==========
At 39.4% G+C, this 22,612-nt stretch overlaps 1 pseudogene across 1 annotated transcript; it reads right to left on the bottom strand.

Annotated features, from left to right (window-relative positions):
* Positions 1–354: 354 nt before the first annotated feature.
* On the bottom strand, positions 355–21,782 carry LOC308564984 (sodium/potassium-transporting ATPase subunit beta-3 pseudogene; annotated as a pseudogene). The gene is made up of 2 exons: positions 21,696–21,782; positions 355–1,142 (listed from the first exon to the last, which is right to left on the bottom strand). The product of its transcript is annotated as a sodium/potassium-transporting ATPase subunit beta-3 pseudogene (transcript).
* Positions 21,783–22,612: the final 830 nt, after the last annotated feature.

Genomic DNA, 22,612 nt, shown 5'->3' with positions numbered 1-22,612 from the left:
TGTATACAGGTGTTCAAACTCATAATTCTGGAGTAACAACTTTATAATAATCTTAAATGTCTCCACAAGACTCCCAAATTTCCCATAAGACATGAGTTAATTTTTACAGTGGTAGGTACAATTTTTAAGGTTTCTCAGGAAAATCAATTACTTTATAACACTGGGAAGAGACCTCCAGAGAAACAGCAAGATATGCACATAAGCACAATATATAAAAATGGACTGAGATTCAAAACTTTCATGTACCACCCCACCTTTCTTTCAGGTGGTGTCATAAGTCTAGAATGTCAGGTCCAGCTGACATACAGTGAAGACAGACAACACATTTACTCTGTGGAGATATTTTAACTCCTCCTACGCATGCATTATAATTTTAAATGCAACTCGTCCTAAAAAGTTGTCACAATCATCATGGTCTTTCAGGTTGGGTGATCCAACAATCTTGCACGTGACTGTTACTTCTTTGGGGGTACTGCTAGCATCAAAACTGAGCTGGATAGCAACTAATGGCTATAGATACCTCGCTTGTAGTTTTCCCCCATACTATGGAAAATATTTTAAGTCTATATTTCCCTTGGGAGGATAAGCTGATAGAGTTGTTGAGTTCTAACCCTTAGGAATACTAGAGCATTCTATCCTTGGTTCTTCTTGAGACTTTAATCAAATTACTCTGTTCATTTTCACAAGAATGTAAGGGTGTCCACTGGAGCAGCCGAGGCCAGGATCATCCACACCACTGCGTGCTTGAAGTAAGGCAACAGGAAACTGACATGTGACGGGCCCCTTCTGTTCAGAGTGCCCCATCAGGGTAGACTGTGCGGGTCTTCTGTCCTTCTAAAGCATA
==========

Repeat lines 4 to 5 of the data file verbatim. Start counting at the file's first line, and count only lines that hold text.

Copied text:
* On the bottom strand, positions 355–21,782 carry LOC308564984 (sodium/potassium-transporting ATPase subunit beta-3 pseudogene; annotated as a pseudogene). The gene is made up of 2 exons: positions 21,696–21,782; positions 355–1,142 (listed from the first exon to the last, which is right to left on the bottom strand). The product of its transcript is annotated as a sodium/potassium-transporting ATPase subunit beta-3 pseudogene (transcript).
* Positions 21,783–22,612: the final 830 nt, after the last annotated feature.